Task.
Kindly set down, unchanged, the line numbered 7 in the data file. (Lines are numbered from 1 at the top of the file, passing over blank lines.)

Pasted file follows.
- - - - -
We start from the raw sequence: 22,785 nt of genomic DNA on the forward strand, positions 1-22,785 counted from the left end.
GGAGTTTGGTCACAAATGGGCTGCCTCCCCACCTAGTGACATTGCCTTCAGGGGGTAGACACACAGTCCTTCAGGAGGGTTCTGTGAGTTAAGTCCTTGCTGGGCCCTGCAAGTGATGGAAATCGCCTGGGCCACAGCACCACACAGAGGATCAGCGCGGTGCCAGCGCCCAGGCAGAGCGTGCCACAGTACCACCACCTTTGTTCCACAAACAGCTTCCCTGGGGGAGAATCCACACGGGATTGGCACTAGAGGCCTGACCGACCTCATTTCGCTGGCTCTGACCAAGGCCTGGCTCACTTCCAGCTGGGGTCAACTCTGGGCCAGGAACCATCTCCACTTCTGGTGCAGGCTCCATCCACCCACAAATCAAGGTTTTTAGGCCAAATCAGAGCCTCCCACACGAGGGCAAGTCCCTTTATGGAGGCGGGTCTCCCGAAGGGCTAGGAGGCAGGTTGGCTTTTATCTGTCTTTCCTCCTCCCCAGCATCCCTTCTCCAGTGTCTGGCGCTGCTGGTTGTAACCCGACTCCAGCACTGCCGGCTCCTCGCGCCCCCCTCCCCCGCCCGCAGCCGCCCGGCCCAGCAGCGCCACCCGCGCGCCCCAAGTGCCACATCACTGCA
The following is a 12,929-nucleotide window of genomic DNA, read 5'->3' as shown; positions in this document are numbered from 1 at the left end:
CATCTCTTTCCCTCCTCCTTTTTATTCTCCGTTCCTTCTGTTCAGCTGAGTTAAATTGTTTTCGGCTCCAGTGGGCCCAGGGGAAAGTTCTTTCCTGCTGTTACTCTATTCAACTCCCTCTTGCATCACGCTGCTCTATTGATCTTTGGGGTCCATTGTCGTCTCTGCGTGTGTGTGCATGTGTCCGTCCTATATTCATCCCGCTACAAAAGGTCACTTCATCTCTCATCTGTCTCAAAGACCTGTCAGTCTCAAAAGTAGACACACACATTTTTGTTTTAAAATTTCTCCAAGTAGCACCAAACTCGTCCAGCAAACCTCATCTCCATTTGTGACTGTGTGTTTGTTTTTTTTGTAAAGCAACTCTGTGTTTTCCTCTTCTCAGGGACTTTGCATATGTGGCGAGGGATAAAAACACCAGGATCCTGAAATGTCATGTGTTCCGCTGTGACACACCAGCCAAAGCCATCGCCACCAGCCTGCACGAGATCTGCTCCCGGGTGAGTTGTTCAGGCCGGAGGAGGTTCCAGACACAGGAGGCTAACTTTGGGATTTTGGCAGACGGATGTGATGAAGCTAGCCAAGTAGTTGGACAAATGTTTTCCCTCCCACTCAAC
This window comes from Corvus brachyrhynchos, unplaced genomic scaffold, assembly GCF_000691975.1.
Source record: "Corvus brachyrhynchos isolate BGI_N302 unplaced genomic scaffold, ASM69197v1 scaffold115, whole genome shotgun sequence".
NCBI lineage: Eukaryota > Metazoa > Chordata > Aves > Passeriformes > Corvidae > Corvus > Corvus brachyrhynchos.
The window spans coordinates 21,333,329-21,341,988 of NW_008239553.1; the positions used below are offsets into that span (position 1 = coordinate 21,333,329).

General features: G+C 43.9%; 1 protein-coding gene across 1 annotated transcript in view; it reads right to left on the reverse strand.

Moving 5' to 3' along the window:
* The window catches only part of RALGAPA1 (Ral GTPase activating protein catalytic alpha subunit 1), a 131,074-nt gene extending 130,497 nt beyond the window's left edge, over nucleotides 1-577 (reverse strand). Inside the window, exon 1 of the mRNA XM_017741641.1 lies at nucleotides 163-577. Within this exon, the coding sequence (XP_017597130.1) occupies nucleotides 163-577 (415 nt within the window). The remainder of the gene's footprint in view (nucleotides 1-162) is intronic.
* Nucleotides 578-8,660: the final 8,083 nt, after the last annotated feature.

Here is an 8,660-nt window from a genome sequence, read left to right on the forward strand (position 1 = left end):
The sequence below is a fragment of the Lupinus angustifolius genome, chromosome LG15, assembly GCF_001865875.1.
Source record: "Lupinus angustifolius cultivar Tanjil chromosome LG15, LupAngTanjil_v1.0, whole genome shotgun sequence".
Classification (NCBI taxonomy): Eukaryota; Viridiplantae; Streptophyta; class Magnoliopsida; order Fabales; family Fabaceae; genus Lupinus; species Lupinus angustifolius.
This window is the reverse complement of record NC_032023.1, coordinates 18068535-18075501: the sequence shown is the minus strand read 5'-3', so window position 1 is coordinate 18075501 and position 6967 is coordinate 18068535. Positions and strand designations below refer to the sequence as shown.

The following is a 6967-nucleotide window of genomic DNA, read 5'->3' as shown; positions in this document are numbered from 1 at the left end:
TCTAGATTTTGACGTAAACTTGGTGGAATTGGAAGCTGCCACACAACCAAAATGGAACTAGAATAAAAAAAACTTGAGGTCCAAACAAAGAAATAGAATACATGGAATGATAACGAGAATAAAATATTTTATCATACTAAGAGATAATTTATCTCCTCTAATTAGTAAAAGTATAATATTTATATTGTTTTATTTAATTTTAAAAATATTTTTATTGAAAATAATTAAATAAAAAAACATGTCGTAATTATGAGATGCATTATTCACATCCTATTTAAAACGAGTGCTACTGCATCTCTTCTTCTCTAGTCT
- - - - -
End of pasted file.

NCBI lineage: Eukaryota > Metazoa > Chordata > Aves > Passeriformes > Corvidae > Corvus > Corvus brachyrhynchos.